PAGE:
Dinner excellent, with a beef or fish suet, and a rhubarb wine grown and fermented here, too sweet; it was follwed by a Danish wine, much better. Coffee and chartreuse in the drawing room.
We had good discussions at the coffee table; Mr. Ibaek translated readily, and Mrs. Isben has a good command of English. The subjects ranged through many people: Knud Rasmussen, the godfather of the Eskimos, whose pictures in life and in death adorn the walls of the living room; Mr. Isben's father, who was a physician in the west Greenland coast (Mr. Isben was born in Gotthaab) and practiced along the whole coast in a rowboat; Rockwell Kent, now at Umanak the two local doctors, with a Danish nurse and several native nurses who run the Julianehaab 80 bed hospital; the Lindberghs' preference for the quiet life, and refusing to attend a colony dinner. Amusing, much of it, because animated and full of jokes.
At 9 I excused myself, first having brought ashore the ship's papers for examination and signing and stamping. My old passport, which suffered badly when a small bottle of medicine broke in my suitcase, has a perfect map of Greenland stained on every page - so it was signed at the proper position for Julianehaab!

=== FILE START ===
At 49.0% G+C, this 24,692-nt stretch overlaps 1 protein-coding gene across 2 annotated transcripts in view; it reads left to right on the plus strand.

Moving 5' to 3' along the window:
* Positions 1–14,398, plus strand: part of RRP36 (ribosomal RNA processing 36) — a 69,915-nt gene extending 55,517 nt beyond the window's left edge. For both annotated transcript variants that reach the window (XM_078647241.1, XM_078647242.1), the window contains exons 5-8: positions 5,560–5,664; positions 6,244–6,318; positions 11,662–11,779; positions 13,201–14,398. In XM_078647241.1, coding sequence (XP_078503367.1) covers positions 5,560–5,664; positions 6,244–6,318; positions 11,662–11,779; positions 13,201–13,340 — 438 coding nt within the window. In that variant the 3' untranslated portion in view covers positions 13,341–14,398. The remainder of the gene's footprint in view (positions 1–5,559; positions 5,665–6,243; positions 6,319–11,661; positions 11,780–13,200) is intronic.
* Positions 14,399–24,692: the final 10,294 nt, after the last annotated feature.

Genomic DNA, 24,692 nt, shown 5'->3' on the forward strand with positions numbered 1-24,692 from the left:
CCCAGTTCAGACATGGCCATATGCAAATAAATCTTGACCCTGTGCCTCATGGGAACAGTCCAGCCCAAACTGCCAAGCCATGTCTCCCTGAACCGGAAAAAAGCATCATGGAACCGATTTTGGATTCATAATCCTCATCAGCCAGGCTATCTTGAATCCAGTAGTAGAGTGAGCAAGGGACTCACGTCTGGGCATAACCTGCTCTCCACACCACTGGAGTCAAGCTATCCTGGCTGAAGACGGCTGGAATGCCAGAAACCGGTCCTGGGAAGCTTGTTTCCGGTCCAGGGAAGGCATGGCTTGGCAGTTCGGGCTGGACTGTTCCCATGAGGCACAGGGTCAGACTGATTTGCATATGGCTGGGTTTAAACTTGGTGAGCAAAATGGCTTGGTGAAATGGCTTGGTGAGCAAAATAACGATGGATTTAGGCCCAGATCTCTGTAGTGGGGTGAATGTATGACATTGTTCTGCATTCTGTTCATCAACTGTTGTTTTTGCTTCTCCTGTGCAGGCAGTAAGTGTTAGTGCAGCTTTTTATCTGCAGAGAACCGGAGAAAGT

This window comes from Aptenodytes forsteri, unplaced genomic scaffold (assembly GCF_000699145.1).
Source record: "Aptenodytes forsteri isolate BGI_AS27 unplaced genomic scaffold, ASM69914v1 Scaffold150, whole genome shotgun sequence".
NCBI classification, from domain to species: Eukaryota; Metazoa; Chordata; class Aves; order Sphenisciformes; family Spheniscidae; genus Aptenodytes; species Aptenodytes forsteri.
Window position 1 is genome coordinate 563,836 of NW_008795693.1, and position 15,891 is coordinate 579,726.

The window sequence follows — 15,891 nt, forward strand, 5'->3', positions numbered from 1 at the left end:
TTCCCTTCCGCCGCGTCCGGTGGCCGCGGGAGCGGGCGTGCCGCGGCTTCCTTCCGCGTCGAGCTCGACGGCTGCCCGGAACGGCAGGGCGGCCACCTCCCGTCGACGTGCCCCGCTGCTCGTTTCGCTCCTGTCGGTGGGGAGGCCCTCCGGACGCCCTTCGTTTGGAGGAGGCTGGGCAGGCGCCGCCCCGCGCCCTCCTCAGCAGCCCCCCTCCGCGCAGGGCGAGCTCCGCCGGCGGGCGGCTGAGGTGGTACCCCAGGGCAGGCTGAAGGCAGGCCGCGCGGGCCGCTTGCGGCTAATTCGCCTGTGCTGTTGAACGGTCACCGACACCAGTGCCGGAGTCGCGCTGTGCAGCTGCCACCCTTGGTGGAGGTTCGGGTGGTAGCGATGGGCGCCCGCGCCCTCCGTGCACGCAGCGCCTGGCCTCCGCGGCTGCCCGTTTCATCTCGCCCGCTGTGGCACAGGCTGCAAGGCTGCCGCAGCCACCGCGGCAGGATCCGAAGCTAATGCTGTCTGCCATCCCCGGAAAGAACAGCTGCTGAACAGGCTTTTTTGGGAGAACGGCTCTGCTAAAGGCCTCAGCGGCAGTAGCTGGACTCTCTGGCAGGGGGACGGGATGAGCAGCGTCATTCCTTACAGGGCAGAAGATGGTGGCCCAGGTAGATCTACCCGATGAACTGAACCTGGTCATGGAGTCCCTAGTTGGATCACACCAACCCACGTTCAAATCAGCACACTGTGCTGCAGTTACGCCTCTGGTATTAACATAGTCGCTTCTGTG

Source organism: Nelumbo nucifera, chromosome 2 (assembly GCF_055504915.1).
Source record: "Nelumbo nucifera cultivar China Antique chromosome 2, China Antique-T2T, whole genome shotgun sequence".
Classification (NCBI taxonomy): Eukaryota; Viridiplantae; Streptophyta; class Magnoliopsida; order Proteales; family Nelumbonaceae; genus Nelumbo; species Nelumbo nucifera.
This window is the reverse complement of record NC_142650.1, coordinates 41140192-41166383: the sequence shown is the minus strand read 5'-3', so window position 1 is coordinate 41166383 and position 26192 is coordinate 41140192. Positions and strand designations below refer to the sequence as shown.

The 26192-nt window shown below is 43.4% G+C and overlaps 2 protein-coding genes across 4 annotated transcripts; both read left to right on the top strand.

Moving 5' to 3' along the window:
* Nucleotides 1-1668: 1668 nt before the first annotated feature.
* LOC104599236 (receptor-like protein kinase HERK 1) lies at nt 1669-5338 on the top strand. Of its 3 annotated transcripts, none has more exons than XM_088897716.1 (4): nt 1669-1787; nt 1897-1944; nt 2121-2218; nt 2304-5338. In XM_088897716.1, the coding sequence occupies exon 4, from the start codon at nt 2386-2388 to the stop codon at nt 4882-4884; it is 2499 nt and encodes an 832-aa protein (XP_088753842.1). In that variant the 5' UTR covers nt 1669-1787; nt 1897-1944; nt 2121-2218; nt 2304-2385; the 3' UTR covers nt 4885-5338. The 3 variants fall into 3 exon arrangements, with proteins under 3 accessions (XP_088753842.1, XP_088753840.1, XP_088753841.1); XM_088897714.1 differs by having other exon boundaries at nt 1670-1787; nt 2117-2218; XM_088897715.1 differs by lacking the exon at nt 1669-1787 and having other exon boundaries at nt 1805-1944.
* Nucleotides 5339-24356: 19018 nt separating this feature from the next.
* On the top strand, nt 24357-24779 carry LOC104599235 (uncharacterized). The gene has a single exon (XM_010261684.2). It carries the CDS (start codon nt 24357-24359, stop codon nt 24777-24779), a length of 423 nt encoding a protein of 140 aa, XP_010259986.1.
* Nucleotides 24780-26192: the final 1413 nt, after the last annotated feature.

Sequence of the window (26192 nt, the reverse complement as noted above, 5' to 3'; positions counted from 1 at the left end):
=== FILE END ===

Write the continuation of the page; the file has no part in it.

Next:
To the radio shack, to set watches against the chromometer, and to pay a belated call on Mrs. Thane, wife of the radio mgr. She had sent a note during luncheon. I declined dinner, and suggested tea, and then got held up with the motor, so was in very bad grace. Could not see how it mattered much, though. Met "Albrectson" of von Gronau log fame, who was then at Gotthaab. Mr. Thane a solid fellow, 20 years on American ships. It was he who kept us so well connected and oriented by radio, standing continuous watch after our transmitter failed. They had each of our positions (DR) charted as they were sent; amazing as I look back on it, that we should actually have been so close to those points!
From the radio shack I sent two messages:
-- the latter is intended to secure for us more gas from the large P.A.A. stock, if we go through with our plans to photograph the east coast in double serial obliques. This depends on perfect weather.
To bed at 11, bushed!